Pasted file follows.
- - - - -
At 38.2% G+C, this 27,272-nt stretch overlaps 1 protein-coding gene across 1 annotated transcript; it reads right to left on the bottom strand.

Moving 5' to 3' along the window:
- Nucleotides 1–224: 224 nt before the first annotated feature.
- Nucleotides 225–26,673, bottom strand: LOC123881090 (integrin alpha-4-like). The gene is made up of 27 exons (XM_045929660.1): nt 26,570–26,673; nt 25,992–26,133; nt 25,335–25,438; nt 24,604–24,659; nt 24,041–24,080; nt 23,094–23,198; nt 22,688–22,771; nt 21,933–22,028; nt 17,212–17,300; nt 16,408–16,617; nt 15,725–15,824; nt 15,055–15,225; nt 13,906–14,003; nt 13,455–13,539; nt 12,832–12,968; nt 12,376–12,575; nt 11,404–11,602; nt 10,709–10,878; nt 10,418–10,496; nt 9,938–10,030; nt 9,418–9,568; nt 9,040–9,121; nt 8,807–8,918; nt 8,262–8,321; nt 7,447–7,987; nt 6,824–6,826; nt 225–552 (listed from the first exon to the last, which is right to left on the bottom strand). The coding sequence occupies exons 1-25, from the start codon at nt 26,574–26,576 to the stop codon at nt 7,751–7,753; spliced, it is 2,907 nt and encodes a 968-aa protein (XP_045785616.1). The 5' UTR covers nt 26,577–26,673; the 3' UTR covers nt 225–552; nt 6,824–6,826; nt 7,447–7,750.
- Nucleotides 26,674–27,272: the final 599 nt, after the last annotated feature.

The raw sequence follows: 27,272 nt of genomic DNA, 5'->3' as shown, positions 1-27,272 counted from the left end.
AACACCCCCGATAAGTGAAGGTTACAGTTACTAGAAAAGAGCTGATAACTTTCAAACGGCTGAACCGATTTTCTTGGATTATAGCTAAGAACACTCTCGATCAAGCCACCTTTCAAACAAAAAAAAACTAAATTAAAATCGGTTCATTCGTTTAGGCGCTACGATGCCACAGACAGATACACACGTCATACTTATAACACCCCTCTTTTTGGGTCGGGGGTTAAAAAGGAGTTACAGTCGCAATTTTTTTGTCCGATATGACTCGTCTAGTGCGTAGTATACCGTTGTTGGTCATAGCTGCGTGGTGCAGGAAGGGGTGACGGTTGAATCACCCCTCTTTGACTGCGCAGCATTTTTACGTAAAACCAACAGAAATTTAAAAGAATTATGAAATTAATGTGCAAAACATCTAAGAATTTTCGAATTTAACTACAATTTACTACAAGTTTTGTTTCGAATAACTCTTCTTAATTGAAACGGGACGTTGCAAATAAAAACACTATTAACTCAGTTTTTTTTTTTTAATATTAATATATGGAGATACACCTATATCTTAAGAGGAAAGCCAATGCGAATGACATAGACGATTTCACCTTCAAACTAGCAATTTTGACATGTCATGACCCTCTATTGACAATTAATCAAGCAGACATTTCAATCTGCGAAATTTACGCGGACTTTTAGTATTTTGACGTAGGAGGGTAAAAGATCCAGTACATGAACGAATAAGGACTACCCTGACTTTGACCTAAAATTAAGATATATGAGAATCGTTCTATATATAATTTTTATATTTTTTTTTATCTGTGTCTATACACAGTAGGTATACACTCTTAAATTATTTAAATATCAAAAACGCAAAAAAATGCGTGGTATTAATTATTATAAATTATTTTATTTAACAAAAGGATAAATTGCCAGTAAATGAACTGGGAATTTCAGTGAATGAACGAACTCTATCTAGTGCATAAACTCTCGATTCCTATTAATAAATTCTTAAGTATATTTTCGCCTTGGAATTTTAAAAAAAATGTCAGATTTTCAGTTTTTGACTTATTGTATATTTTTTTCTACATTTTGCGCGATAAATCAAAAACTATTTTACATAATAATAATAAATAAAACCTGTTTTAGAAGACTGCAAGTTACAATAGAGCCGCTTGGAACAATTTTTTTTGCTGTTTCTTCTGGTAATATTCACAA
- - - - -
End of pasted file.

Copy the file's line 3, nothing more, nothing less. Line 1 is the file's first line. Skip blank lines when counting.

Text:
- Nucleotides 1–224: 224 nt before the first annotated feature.